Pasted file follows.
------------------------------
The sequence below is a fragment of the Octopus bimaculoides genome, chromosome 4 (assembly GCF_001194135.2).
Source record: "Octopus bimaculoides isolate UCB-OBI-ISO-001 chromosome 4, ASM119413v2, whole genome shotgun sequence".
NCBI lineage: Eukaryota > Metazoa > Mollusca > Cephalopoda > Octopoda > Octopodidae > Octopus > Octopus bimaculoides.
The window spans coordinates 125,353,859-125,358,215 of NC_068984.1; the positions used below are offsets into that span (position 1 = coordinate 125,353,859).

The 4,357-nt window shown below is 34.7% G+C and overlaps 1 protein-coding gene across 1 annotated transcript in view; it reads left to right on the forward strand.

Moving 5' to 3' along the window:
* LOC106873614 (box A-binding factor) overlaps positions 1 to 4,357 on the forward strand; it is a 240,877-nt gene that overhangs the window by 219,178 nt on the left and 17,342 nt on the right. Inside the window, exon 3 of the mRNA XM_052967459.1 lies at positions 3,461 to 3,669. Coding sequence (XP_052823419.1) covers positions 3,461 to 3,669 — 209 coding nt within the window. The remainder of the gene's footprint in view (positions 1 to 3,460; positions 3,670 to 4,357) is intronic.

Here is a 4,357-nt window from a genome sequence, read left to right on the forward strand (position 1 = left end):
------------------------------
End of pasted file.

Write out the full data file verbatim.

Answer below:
The sequence below is a fragment of the Octopus bimaculoides genome, chromosome 4 (assembly GCF_001194135.2).
Source record: "Octopus bimaculoides isolate UCB-OBI-ISO-001 chromosome 4, ASM119413v2, whole genome shotgun sequence".
NCBI lineage: Eukaryota > Metazoa > Mollusca > Cephalopoda > Octopoda > Octopodidae > Octopus > Octopus bimaculoides.
The window spans coordinates 125,353,859-125,358,215 of NC_068984.1; the positions used below are offsets into that span (position 1 = coordinate 125,353,859).

The 4,357-nt window shown below is 34.7% G+C and overlaps 1 protein-coding gene across 1 annotated transcript in view; it reads left to right on the forward strand.

Moving 5' to 3' along the window:
* LOC106873614 (box A-binding factor) overlaps positions 1 to 4,357 on the forward strand; it is a 240,877-nt gene that overhangs the window by 219,178 nt on the left and 17,342 nt on the right. Inside the window, exon 3 of the mRNA XM_052967459.1 lies at positions 3,461 to 3,669. Coding sequence (XP_052823419.1) covers positions 3,461 to 3,669 — 209 coding nt within the window. The remainder of the gene's footprint in view (positions 1 to 3,460; positions 3,670 to 4,357) is intronic.

Here is a 4,357-nt window from a genome sequence, read left to right on the forward strand (position 1 = left end):